That determined my heights for this wall. Now for the widths. I had selected a 36″ gas cook top and I wanted it centered on this wall so that gave me 36″ pot drawers below both 12″ in height, with 6″ false drawer front to allow for electrical cords, and 4 1/2″ toe kick which gave me my 34 1/2. One of my wishes was to not feel closed in while cooking on the stove so I added a 9″ pull out spice cupboard to each side of my cook top giving me a 54″ cooking space which I also matched the range hood to above. To add a little dimension to this wall I bumped out the pot drawers and spice cabinets 3″ but did not actually make the cabinets deeper (cost savings). This just left a 3″ void behind this area that the counter top covered. Because of the angled wall joining this wall of cupboards I had to allow for 6″ on each side for the uppers and 12″ on each side on the base as dead space. I opted out of corner cabinets. My wall was 126″ minus 24″ (12″ on each side dead space) minus 54″ cook top bump out left me with 48″ divided by 2 (one for each side of the cook top gave me 24″ cabinets which is a standard. I decided to stay with the 12″, 12″, and 6″ drawer combination.
Then for the uppers. I kept the open feeling of the cook top and chose 54″ for my hood fan. We opted to have a hood fan box built by the cabinet company but installed an inexpensive range hood inside. I then divided the 12″ stacked uppers by four so that I could have a symmetrical look. This gave me 4 x 27″ widths and left a 3″ filler on each side. (I was a little worried about this but you do not even notice it one bit). I decided to put glass in the these stacked uppers along this wall and cabinet lighting to add a little detailing to my focus wall. Then for my uppers I kept the same 27″ width.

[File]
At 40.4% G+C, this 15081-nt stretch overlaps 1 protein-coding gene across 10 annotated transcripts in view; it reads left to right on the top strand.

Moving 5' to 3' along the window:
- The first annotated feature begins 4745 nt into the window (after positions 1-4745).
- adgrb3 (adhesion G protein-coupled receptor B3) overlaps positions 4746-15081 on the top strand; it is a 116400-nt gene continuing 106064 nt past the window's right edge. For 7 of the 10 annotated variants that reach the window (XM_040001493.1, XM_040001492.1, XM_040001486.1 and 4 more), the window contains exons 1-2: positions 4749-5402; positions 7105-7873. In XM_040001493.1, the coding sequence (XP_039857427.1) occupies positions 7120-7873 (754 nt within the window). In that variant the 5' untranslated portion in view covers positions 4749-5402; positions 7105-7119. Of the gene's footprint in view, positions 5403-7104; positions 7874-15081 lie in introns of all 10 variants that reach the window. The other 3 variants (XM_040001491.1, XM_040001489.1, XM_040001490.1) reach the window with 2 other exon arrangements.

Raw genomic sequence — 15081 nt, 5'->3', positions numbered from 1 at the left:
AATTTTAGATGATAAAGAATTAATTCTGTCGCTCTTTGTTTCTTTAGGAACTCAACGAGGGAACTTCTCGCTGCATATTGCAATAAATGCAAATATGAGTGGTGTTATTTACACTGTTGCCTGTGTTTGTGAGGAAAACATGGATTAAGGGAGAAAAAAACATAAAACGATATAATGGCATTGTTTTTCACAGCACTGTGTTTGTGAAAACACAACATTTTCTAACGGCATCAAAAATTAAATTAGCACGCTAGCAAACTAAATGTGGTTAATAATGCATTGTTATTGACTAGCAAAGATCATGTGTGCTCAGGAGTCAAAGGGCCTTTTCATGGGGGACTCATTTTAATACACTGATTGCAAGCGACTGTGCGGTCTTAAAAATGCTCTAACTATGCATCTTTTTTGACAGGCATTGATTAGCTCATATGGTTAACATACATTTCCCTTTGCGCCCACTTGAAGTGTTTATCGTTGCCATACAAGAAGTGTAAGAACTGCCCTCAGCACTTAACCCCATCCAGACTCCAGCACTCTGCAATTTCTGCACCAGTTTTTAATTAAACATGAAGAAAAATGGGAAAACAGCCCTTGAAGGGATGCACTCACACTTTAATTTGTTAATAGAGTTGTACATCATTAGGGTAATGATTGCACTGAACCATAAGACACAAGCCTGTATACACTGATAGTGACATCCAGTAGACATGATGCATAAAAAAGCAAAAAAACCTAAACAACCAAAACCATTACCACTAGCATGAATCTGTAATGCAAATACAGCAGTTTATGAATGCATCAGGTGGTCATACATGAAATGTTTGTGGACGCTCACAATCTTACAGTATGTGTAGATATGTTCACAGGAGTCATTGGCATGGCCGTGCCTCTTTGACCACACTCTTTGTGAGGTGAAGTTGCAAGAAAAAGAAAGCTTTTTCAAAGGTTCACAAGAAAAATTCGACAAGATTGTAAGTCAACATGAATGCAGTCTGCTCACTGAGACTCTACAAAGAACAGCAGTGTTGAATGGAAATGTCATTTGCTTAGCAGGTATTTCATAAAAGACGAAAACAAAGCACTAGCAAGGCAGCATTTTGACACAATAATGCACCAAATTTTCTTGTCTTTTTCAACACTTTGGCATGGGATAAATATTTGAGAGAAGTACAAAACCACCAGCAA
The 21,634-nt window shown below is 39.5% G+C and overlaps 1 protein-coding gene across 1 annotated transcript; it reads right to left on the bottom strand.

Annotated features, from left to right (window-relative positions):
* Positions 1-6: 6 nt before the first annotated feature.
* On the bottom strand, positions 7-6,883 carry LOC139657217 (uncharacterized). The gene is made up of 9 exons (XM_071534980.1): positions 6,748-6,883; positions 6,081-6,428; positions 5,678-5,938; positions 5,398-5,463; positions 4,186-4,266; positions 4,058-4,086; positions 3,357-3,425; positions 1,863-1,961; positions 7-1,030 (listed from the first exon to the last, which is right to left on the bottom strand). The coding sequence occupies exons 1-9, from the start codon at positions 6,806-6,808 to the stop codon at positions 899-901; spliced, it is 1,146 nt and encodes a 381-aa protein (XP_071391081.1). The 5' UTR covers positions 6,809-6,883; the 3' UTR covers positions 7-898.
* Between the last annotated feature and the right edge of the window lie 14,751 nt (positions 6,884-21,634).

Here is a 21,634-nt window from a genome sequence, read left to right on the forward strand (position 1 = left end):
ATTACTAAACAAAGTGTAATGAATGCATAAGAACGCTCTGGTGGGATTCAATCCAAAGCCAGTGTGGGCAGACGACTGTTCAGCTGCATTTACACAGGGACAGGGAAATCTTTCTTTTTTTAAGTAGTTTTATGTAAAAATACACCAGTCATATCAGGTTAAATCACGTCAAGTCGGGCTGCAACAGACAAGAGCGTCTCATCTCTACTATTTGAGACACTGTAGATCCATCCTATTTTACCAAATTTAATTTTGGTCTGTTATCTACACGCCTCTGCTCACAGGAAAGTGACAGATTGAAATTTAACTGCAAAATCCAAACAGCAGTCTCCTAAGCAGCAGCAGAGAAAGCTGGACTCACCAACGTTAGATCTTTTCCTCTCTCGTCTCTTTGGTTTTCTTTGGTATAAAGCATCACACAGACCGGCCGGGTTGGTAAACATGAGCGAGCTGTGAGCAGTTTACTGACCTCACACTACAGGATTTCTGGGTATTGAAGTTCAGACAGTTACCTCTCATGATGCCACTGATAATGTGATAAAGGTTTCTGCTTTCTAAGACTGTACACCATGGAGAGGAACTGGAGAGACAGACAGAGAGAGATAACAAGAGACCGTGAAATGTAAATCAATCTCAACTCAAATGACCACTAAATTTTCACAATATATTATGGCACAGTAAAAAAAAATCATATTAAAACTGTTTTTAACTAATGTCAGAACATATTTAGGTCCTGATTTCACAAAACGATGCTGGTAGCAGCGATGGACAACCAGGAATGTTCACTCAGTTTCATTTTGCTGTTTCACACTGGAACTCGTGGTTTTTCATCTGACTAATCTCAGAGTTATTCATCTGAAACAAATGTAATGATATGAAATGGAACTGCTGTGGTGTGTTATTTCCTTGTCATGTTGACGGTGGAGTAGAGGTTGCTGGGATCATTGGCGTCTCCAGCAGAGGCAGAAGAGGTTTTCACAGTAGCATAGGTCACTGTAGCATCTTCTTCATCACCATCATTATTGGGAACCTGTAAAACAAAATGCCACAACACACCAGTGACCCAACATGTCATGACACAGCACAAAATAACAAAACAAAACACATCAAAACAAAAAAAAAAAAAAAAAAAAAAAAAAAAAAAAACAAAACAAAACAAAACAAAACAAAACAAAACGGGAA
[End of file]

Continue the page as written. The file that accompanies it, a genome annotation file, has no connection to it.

I continued working on my two angled walls using the same method. Determining the known dimensions and then subtracting to keeping everything within the standard cabinet dimensions. I decided not to have glass in the stacked uppers on these walls to not take away from my ‘feature’ wall.
How did we get the fridge to sit flush with the cabinets? The wall behind the fridge is also the wall to our pantry so my husband built a 2″x6″ wall rather than your standard 2″ x 4″ wall and then made a recess for the fridge which pushed the fridge back 3 1/2″ The depth dimensions of the fridge includes the handle. We brought the upper cabinets out the full 24″ to match the counter depth, and had a fridge gable (the wood piece that runs the full length of the fridge) installed along its side to create a box around the fridge for the ‘built-in’ look.
Once I had my design drawn up it was just a matter of selecting species of wood, door profile, and color. I have always loved the shaker style door so that was an easy choice for me but I decided to keep the drawers all slab with no profile to keep the look simple. I had already decided I wanted a dark color. I originally selected maple as my wood species but when we gathered quotes for our kitchen we found a supplier that did cherry (a more pronounced grain) for the same price of maple because of the volume they did in it. The grain in the cherry gives my doors a little more depth than I would have gotten with maple.
Make sure you gather at least 3 quotes when planning a kitchen because there can be a HUGE difference in prices.
You can view more details of my counter top and back splash selections here.
I am not a professional but this is our third home where I have designed the kitchen. I hope this information helps. Feel free to visit me over at Timber and Lace and I would be happy to answer any questions or help you with any of your design dilemma’s.
Cassity Kmetzsch started Remodelaholic after graduating from Utah State University with a degree in Interior Design. Remodelaholic is the place to share her love for knocking out walls, and building everything back up again to not only add function but beauty to her home. Together with her husband Justin, they have remodeled 6 homes and are working on a seventh. She is a mother of four amazing girls. Making a house a home is her favorite hobby.